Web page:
Set of molecules that interact with the receptors of the Endocannabinoid System

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Terpenes and their importance in medical cannabis

With the advancing research on the cannabis plant and its therapeutic uses, more and more active components present in the plant have been found, however, their functions have not been studied enough. Several studies have shown that at the same dose of cannabinoids, the effects produced by the administration of pure cannabinoids are different from those produced by the administration of whole plant extracts. These facts lead us to the conclusion that the cannabis plant contains other active ingredients that have pharmacological action, and that act synergically and/or antagonistically with cannabinoids. The two groups found so far are terpenes and flavonoids.

Terpenes are volatile compounds that become part of atmospheric gases, but they can also accumulate inside plants.

The wide variety of medicinal properties in these compounds opens up unsuspected development opportunities for scientific research. As research progresses, the complexity of terpene functions and their benefits are discovered.

What are terpenes?

Terpenes are aromatic organic compounds derived from isoprene (hydrocarbon 5 carbon atoms), they are found in all kinds of vegetation and are important in numerous biotic interactions (Goodwin 1971). They exercise primary functions such as protection against various factors like high temperatures, insects or herbivore predators. They have also been found as part of chlorophyll and some carotenoid pigments.

The functions of terpenes at the plant level are varied and are responsible for highly specialised processes that allow plants to have a protection against the elements around it. Among its functions are the colouring, repellent or aromatization that facilitates the pollination of the plants.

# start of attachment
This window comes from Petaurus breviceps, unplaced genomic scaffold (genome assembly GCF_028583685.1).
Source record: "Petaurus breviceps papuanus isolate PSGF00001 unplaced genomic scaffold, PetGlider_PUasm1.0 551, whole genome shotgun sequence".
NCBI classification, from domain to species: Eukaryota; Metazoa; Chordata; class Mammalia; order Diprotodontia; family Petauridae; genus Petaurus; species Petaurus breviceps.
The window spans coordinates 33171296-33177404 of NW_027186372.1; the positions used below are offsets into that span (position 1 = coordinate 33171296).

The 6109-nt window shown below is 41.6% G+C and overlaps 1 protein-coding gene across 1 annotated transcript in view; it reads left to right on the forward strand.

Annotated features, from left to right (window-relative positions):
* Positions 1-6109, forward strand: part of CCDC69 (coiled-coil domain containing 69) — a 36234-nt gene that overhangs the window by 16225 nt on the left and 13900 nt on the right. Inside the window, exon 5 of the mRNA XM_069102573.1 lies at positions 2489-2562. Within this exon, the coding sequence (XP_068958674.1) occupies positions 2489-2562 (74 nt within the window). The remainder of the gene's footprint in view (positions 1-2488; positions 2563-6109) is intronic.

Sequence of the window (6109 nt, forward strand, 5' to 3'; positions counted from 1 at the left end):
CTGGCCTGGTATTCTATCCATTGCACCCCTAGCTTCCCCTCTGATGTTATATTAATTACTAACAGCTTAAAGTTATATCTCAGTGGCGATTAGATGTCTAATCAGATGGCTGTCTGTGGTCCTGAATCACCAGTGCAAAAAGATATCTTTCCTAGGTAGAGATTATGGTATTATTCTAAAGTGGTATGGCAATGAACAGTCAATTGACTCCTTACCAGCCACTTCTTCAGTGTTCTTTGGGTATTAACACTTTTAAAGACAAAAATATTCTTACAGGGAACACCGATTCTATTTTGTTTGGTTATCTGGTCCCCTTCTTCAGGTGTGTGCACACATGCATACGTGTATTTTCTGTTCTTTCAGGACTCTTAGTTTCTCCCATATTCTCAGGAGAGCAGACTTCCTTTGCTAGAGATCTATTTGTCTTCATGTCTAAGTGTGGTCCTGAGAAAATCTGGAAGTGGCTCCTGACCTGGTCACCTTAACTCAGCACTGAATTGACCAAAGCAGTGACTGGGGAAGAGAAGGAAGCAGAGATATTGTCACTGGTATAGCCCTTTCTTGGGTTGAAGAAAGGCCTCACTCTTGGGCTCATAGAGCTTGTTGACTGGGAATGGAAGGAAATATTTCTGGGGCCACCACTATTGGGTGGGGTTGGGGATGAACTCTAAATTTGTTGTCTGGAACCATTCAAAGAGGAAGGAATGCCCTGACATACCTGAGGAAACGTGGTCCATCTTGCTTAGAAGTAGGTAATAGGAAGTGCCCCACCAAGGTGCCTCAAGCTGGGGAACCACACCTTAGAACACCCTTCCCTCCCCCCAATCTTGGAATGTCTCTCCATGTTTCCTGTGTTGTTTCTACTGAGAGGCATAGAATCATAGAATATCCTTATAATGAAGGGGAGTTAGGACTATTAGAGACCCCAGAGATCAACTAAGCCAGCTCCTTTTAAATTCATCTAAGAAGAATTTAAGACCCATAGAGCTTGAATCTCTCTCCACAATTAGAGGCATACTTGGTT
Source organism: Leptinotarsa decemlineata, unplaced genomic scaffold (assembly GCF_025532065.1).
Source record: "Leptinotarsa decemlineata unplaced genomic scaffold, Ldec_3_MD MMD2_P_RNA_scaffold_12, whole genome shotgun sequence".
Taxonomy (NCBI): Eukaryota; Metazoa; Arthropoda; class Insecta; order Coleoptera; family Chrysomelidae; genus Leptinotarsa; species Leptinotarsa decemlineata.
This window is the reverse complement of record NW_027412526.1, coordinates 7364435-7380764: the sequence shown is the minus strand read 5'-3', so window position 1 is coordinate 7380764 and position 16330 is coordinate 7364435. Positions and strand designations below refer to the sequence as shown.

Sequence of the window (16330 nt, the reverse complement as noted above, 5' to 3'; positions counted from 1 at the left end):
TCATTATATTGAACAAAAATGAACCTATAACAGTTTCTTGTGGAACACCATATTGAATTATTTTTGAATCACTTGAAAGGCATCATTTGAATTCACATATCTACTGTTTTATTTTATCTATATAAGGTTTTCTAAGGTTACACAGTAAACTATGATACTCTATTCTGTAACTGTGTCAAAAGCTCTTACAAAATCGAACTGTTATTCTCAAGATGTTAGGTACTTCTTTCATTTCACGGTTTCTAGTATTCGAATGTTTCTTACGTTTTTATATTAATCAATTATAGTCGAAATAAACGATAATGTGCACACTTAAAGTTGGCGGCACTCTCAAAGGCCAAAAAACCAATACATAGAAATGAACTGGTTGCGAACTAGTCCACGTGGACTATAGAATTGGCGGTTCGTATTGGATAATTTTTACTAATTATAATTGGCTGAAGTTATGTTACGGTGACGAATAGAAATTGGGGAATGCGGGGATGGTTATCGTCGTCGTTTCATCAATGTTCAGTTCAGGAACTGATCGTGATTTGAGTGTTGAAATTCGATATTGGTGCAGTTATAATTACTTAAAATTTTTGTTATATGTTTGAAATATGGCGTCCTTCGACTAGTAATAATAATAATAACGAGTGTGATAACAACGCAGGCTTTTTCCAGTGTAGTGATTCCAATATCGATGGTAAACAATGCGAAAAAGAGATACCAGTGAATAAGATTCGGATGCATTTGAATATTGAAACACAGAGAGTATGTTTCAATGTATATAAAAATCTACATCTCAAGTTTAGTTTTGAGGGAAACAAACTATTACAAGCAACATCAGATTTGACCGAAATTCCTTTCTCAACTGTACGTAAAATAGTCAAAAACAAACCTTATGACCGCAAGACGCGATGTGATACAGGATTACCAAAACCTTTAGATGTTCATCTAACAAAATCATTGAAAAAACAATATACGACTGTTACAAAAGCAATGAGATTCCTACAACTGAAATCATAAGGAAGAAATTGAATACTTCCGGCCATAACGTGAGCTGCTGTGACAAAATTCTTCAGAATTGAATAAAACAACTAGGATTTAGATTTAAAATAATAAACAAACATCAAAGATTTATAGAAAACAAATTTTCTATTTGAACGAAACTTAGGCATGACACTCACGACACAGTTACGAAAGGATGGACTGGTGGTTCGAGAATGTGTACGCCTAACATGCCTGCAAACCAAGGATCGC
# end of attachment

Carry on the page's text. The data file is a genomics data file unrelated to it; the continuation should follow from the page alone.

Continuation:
Effects of terpenes

Like cannabinoids, terpenes have various effects on humans. Known as essential oils, they are currently used in aromatherapy. Aromatherapy brings together several concepts that, at a therapeutic level, have been attributed to various plants. It offers the idea that when used properly these plants can have relaxing, stimulating of aphrodisiac effects on people.

The terpenes present in the cannabis plant are responsible for the range of aromas that exist between the different varieties, however, it is estimated that they are not the only effects that can be attributed. They seem to have a link in relation to the entourage effect.

Benefits of terpenes

  • Antiseotuc
  • Antifungal
  • Anti-inflamatory
  • Anti-bacterial
  • Anxiety
  • Anti-depression
  • Bronchodilator

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Terpenes in cannabis

The terpenes in the cannabis plant are excreted in the resin. It is thanks to them that there are different types of plants, each with their own unique odours, because this variation is dependent on the terpenes that are present. The terpenes in the cannabis plant allow it to protect itself against high temperatures and due to the viscosity of the resin, the plant can trap insects or maintain its own humidity.

Between the terpenes we can find in big amount within the cannabis there are: Pinene, Myrcene, Limonene, Linalool and Eucalyptol. Following we can also find the Caryophyllene, which is present in every cannabis strain.

El olor y sabor del cannabis y de muchos otros productos depende de la presencia y la proporción de los diferentes terpenos que encontramos en las plantas aromáticas.

Además de los cannabinoides, existen otros compuestos químicos con potencial terapéutico en la planta. Destacan especialmente los Terpenoides, a los que se atribuye parte de las propiedades organolépticas del Cannabis (McPartland y cols., 2014).